Thursday, June 16, 2016

Book Review—The Lean Startup by Eric Ries

The Lean Startup is an influential business book by Eric Ries that seemed to really make waves through the software industry and beyond. The premise, reduced to just one sentence: build a “minimum viable product” to get early feedback from customers to avoid the risk of a long development process that results in a polished product that no one actually wants. Being somewhat familiar with the concepts of lean manufacturing, I thought I would see if some of the ideas could be applied to physical product development.

The Lean Startup by Eric Ries

Friday, April 15, 2016

Book Review—Zero to One by Peter Thiel

In Zero to One, author Peter Thiel makes the case for unorthodox thinking in order to build the future purposefully by creating companies so good they can effectively reap the benefits of a monopoly for a long period of time, potentially decades. He argues that the path to making money long-term is to make a product at least 10x better than the so-called competition and not get trapped in the traditional thinking of making incremental advances on existing products. The all-electric Tesla Roadster, for example, was in a league of its own when it launched and created much better opportunities for Tesla than if they had made something to compete with the Honda Civic.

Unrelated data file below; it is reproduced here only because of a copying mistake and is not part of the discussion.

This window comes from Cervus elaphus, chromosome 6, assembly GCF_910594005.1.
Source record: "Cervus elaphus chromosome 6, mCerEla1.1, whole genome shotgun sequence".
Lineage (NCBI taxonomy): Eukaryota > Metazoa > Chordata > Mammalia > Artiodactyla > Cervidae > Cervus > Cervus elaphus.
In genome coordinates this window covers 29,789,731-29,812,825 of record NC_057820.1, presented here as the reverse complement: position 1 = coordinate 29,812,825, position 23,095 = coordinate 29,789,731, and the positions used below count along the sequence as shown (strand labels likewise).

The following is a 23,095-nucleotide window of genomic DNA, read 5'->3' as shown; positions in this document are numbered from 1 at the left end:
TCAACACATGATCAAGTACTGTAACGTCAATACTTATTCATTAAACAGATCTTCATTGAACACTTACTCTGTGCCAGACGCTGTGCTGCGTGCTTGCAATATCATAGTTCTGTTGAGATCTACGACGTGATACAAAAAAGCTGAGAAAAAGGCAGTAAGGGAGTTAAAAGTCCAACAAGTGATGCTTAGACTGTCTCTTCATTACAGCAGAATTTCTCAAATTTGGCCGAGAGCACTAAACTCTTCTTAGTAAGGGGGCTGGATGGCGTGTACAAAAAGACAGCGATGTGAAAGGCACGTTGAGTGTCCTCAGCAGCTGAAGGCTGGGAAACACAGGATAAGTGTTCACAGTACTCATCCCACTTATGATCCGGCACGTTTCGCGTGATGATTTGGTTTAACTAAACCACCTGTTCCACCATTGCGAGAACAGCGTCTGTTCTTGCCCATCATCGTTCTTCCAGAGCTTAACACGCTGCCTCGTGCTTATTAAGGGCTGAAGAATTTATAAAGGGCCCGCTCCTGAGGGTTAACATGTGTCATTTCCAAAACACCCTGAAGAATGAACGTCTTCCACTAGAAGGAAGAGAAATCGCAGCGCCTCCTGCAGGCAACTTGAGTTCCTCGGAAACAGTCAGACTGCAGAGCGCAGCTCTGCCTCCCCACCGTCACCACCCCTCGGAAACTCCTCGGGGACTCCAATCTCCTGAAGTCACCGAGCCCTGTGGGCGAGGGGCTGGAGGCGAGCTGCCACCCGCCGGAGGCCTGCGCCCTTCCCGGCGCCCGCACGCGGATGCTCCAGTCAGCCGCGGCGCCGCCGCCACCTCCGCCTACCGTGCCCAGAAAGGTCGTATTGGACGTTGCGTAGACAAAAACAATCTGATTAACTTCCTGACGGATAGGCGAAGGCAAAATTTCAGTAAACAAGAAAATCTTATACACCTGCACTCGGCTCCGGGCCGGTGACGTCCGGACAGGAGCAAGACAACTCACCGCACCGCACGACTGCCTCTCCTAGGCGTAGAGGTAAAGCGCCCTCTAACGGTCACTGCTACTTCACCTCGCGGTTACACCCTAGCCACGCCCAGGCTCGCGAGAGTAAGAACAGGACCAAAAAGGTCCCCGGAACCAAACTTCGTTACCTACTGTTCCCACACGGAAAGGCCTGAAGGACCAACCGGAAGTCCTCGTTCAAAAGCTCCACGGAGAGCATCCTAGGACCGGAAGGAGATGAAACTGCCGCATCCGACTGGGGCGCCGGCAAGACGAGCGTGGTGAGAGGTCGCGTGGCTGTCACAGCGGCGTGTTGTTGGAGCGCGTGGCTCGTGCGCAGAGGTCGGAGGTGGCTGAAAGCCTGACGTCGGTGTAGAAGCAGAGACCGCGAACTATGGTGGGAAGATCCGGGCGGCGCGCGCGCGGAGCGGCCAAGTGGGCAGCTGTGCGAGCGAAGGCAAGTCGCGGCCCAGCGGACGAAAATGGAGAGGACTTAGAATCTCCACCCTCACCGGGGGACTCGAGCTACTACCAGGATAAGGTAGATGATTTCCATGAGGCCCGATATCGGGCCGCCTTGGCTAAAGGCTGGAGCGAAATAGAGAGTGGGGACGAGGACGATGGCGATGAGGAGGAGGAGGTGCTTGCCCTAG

Zero to One by Peter Thiel

Wednesday, March 2, 2016

How to make a vertical laptop stand from laser-cut acrylic

When my wife is working from home, she likes to sit at a proper desk with a monitor, keyboard, and mouse instead of hunching over her laptop. To make it easy, I set up an "umbilical cord" of power, USB, and display connection to plug in and off she goes. To free up room on her desk she lays her 13" Macbook Air on the floor which is always kind of awkward. To resolve this, I thought a space-saving vertical laptop stand could help, much like one of these made by Twelve South or Rain Design.

But it's no fun to buy one; let's design and build one from scratch out of laser-cut acrylic!

The two copies of the laptop stand I cut out of acrylic
The two copies of the laptop stand I cut out of acrylic

Sunday, February 21, 2016

Mini Book Review—Making Things Move by Dustyn Roberts

Making Things Move by Dustyn Roberts is well described by its subtitle "DIY Mechanisms for Inventors, Hobbyists, and Artists". I picked it up at the library to see if there were any fun new pieces or tricks I could learn from as an engineer. Highlights included the parts about the internal workings of stepper motors and a trick on how to drill a hole in the center of a shaft without a lathe. So while there were some cool new tidbits, it was mostly just fun to see all these topics in one place and easily approachable for new people.